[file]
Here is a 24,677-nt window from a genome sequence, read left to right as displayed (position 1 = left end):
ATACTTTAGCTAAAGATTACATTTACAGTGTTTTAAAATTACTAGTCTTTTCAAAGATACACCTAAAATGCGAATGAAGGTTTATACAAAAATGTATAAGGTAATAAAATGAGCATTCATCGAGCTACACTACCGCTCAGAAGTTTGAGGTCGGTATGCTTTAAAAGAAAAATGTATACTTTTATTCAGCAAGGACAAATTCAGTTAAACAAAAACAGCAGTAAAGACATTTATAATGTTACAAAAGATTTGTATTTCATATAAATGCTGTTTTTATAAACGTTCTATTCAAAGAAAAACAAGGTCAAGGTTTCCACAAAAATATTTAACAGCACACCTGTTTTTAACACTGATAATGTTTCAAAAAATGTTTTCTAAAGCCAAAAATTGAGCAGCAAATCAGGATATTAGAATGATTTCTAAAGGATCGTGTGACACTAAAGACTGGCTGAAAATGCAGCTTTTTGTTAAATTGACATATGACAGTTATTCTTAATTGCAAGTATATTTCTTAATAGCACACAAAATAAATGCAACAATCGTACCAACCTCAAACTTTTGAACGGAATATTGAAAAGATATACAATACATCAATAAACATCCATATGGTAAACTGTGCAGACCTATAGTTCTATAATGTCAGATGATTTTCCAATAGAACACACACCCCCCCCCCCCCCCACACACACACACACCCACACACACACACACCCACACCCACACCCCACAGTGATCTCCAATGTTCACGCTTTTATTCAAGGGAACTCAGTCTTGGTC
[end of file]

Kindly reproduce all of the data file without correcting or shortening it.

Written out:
Here is a 24,677-nt window from a genome sequence, read left to right as displayed (position 1 = left end):
ATACTTTAGCTAAAGATTACATTTACAGTGTTTTAAAATTACTAGTCTTTTCAAAGATACACCTAAAATGCGAATGAAGGTTTATACAAAAATGTATAAGGTAATAAAATGAGCATTCATCGAGCTACACTACCGCTCAGAAGTTTGAGGTCGGTATGCTTTAAAAGAAAAATGTATACTTTTATTCAGCAAGGACAAATTCAGTTAAACAAAAACAGCAGTAAAGACATTTATAATGTTACAAAAGATTTGTATTTCATATAAATGCTGTTTTTATAAACGTTCTATTCAAAGAAAAACAAGGTCAAGGTTTCCACAAAAATATTTAACAGCACACCTGTTTTTAACACTGATAATGTTTCAAAAAATGTTTTCTAAAGCCAAAAATTGAGCAGCAAATCAGGATATTAGAATGATTTCTAAAGGATCGTGTGACACTAAAGACTGGCTGAAAATGCAGCTTTTTGTTAAATTGACATATGACAGTTATTCTTAATTGCAAGTATATTTCTTAATAGCACACAAAATAAATGCAACAATCGTACCAACCTCAAACTTTTGAACGGAATATTGAAAAGATATACAATACATCAATAAACATCCATATGGTAAACTGTGCAGACCTATAGTTCTATAATGTCAGATGATTTTCCAATAGAACACACACCCCCCCCCCCCCCCACACACACACACACCCACACACACACACACCCACACCCACACCCCACAGTGATCTCCAATGTTCACGCTTTTATTCAAGGGAACTCAGTCTTGGTC